Join Jonathan Reichental for an in-depth discussion in this video Identity management and blockchain, part of Blockchain: Beyond the Basics.
- What makes blockchain technology so compelling is that it has broad disruptive applications. We've already seen many potential uses in several industries. One of the most exciting and promising opportunities is identify management. It's an important societal, political, economic and computer science issue. But a foolproof method of proving one's identity has been an elusive goal. Sure, systems require users to register their personal details, new credit and debit cards have embedded chips, and organizations use many other methods to try to authenticate identity.
But there are few checks and balances that work to ensure 100% integrity. Governments have provided multiple mechanisms for identity management, from passports to identity cards. All have ultimately failed as forgery-proof methods, with the rare exception of Estonia which had the unique opportunity to build digital identity from the ground up when it became independent in 1991. The reality is a world replete with identity theft and fraud.
In our digital world, the need for robust identity management has never been more urgent. If we can do it, we'd significantly reduce risk and open up many new opportunities for innovation. Might the blockchain offer that solution? The city of Zug in Switzerland has become the first to offer its citizens digital identity. They consider it a type of digital passport for variety of applications in the city. Eventually, they hope to use it for online voting.
It's not based on a lookup against essential database at city hall. Instead, identities are stored in the blockchain. In this instance, the system is based on Ethereum using a decentralized app called uPort. According to its original creators' consensus, uPort is an opensource software project to establish a global unified sovereign identity system for people, businesses, organizations, devices and bots.
It's made up of four components. First is a mobile application, essentially a mobile identity key. Second is a set of opensource developer libraries. These enable integrations of uPort with other decentralized apps and with traditional digital service providers. Third are smart contracts which are software code that runs on top of the blockchain. These uPort smart contracts include access control, account recovery, and storage of contacts.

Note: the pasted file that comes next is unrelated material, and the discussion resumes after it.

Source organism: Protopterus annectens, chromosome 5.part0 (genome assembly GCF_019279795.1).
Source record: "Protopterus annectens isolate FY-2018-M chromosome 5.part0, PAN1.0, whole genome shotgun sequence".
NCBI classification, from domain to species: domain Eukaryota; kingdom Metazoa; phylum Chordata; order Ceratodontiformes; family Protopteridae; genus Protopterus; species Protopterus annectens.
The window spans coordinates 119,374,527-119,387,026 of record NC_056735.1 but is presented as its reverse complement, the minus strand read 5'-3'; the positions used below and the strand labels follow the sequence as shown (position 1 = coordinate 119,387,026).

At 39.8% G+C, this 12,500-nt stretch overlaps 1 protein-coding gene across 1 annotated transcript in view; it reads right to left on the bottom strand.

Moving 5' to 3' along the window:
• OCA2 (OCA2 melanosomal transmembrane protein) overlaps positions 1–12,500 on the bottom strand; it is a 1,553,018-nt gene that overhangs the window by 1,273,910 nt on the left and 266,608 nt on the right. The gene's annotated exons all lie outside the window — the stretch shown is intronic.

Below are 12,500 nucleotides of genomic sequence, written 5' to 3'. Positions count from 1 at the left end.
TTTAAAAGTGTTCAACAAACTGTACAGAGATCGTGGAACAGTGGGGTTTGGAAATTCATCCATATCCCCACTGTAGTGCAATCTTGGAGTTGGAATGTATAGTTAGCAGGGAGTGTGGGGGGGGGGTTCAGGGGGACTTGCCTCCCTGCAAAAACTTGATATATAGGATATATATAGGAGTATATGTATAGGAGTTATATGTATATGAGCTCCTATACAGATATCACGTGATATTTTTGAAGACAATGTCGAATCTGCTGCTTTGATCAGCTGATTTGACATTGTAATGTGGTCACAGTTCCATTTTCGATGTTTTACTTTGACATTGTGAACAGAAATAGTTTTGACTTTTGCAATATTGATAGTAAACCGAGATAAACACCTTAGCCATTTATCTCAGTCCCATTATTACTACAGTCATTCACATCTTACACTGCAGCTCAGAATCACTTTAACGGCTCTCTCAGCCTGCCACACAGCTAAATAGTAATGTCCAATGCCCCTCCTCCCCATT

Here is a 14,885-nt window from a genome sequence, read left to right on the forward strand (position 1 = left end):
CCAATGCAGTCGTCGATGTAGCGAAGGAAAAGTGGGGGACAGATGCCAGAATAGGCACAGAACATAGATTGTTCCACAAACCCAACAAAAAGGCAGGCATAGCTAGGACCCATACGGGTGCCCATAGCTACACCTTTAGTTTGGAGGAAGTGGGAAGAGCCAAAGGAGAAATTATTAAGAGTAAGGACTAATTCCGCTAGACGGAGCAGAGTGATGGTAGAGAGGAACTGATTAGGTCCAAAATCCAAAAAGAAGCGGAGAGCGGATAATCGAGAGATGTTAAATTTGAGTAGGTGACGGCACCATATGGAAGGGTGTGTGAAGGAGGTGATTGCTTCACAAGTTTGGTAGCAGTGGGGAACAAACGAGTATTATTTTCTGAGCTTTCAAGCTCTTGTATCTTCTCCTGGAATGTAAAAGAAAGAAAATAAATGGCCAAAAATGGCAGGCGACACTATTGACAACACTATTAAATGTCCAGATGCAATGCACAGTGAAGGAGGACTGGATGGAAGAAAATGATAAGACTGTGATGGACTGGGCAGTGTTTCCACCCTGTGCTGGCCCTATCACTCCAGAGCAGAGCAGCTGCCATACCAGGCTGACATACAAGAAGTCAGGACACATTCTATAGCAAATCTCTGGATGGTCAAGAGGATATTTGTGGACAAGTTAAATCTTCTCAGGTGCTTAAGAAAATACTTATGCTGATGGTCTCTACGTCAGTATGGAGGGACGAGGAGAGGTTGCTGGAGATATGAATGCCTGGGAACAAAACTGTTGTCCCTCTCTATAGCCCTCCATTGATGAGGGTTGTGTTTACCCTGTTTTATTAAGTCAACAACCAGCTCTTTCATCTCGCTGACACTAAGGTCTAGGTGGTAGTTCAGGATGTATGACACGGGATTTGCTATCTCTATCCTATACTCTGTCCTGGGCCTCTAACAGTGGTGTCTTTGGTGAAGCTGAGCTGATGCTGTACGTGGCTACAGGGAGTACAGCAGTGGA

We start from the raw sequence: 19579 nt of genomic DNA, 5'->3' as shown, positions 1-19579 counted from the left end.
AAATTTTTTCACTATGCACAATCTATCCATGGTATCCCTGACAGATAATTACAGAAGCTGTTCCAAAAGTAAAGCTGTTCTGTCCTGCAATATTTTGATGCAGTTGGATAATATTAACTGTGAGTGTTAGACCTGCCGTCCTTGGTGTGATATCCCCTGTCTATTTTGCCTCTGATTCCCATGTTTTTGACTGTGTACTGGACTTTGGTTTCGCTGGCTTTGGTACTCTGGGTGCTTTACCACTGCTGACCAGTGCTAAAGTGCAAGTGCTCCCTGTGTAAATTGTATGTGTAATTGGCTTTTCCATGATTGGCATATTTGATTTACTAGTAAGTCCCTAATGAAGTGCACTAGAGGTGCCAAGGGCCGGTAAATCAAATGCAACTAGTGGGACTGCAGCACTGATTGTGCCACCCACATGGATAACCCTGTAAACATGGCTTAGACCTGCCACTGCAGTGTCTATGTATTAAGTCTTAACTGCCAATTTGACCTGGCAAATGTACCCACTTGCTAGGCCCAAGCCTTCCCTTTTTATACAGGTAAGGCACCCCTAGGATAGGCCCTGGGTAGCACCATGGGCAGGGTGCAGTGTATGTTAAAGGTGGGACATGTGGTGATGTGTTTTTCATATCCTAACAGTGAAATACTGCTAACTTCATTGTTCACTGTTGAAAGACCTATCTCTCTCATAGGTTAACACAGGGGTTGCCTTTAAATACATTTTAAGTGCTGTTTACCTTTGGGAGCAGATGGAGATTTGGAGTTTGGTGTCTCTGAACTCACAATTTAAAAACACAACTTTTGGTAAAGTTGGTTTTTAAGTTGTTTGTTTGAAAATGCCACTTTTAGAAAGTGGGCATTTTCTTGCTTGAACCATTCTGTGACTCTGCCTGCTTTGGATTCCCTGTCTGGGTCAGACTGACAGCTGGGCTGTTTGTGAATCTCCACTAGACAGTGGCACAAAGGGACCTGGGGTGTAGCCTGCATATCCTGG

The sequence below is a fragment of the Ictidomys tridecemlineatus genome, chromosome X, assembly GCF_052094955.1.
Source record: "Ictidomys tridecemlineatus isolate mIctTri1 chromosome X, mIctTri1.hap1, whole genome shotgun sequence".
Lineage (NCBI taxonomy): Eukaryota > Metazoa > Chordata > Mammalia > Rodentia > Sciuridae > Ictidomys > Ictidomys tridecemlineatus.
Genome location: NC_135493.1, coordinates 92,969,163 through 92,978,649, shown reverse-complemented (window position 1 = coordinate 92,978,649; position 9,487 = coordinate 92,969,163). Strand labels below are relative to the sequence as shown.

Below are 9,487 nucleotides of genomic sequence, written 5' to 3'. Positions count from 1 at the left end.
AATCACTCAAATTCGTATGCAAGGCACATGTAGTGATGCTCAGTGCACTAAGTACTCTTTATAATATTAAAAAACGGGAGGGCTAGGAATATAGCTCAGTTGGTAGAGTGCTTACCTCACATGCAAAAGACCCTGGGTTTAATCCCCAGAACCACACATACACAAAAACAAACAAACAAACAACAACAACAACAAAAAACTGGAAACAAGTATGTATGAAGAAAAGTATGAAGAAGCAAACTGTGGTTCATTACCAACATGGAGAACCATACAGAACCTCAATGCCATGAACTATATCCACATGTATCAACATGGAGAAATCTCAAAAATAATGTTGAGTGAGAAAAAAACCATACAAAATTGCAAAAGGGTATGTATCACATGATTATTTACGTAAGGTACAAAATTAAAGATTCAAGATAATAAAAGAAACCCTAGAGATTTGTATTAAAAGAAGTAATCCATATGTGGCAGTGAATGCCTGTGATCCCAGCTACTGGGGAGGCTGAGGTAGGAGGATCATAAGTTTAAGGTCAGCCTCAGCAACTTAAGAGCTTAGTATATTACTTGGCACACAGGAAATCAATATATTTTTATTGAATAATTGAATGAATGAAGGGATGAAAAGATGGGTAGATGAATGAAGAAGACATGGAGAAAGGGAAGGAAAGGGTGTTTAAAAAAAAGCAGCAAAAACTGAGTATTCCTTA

Finally, the fourth component are developer tools. These are technical and educational resources for easily integrating the uPort platform with the solution. Another implementation is a product called Civic. Civic is an app that uses decentralized architecture with the blockchain and biometrics on the mobile device to prove identity. It doesn't require a username, password, third-party authenticator, or physical hardware token.
So how does it work? After a user downloads the app, she completes an identity validation process that is customized for a particular business use. Let's say a business requires a driver's license for authentication. The user scans the driver's license, and it's validated by Civic's validation services. That information is hashed, and an immutable entry is made in the blockchain. The original personally-identifiable information can be deleted from the device and from Civic's servers.
When the user interacts with this business, it requires minimal information because the credentials have already been established and can be authenticated against the blockchain transaction. No private information is transmitted between the user and the business. As the Civic ecosystem of business providers grows, they can trust each other's validation method, thus not requiring additional validation. For example, if the validation for the passport (mumbles) is accepted, the driver's license authority may find that acceptable and not require additional validation.
There are many players in this space. Others include Block Auth that enables users to own and operate their own identity register. There's Bitnation which has created a blockchain-based solution for identity that includes a passport and a marriage certificate. Finally, there is Identifi which has created a global address book of trusted and secure entries. Most of these are in the early stages of development, but pilots and prototypes look promising.
If blockchain-based identity management takes off, it would enable a whole host of new capabilities. Most compelling is the promise of online voting. This can be thought of in the government context, but also for voting within organizations and for entertainment services. Online voting would lower the cost of voting, address voter fraud, and introduce the idea of voting more frequently as opposed to two or every four years, as is the case in many jurisdictions.
We'll likely see blockchain based identity management across every sector of the economy. Imagine being able to securely access a person's entire health record in a timely fashion to save a life, or simply check the age of a person buying alcohol. And it won't just be humans doing this identity management. Machines will conducted via facial recognition and retina scanning. It would also be machine to machine. Self-driving cars will need to interact and negotiate with a multitude of other devices such as other vehicles and EV charging stations.
Every device could have a unique identity on the blockchain. I'm encouraged by what I see with blockchain-based identity management. System developers and designers need to seriously consider how to experiment with some of these solutions now.
- Blockchain basics
- Public and private keys
- How blockchain enables bitcoin
- Blockchain and the electrical grid
- Blockchain and identity management
- Risks of blockchain